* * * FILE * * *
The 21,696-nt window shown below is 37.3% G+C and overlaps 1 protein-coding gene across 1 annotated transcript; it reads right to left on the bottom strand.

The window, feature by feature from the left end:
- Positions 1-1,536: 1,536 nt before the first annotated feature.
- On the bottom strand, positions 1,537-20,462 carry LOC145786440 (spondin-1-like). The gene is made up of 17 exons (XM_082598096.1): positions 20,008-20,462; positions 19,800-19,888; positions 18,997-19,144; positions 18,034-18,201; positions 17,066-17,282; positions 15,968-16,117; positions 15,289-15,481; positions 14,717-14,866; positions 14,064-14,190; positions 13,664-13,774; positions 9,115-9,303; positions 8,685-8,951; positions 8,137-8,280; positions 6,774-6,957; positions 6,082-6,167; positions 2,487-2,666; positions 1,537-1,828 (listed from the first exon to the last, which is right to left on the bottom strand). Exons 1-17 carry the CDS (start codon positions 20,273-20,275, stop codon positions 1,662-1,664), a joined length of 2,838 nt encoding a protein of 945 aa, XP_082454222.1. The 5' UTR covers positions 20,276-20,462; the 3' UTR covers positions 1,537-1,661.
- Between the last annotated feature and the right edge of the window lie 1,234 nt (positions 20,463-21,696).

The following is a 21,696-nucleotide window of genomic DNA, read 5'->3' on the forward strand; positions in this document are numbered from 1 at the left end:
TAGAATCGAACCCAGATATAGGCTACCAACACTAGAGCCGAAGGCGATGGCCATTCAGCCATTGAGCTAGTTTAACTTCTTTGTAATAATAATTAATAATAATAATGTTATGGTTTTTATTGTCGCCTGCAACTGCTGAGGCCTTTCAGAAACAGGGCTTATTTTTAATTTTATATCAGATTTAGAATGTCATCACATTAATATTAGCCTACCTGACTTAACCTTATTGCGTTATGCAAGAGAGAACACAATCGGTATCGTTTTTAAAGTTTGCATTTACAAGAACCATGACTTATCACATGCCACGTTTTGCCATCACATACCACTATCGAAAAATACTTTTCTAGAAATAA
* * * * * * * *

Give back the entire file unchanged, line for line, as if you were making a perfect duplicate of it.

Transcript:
The 21,696-nt window shown below is 37.3% G+C and overlaps 1 protein-coding gene across 1 annotated transcript; it reads right to left on the bottom strand.

The window, feature by feature from the left end:
- Positions 1-1,536: 1,536 nt before the first annotated feature.
- On the bottom strand, positions 1,537-20,462 carry LOC145786440 (spondin-1-like). The gene is made up of 17 exons (XM_082598096.1): positions 20,008-20,462; positions 19,800-19,888; positions 18,997-19,144; positions 18,034-18,201; positions 17,066-17,282; positions 15,968-16,117; positions 15,289-15,481; positions 14,717-14,866; positions 14,064-14,190; positions 13,664-13,774; positions 9,115-9,303; positions 8,685-8,951; positions 8,137-8,280; positions 6,774-6,957; positions 6,082-6,167; positions 2,487-2,666; positions 1,537-1,828 (listed from the first exon to the last, which is right to left on the bottom strand). Exons 1-17 carry the CDS (start codon positions 20,273-20,275, stop codon positions 1,662-1,664), a joined length of 2,838 nt encoding a protein of 945 aa, XP_082454222.1. The 5' UTR covers positions 20,276-20,462; the 3' UTR covers positions 1,537-1,661.
- Between the last annotated feature and the right edge of the window lie 1,234 nt (positions 20,463-21,696).

The following is a 21,696-nucleotide window of genomic DNA, read 5'->3' on the forward strand; positions in this document are numbered from 1 at the left end:
TAGAATCGAACCCAGATATAGGCTACCAACACTAGAGCCGAAGGCGATGGCCATTCAGCCATTGAGCTAGTTTAACTTCTTTGTAATAATAATTAATAATAATAATGTTATGGTTTTTATTGTCGCCTGCAACTGCTGAGGCCTTTCAGAAACAGGGCTTATTTTTAATTTTATATCAGATTTAGAATGTCATCACATTAATATTAGCCTACCTGACTTAACCTTATTGCGTTATGCAAGAGAGAACACAATCGGTATCGTTTTTAAAGTTTGCATTTACAAGAACCATGACTTATCACATGCCACGTTTTGCCATCACATACCACTATCGAAAAATACTTTTCTAGAAATAA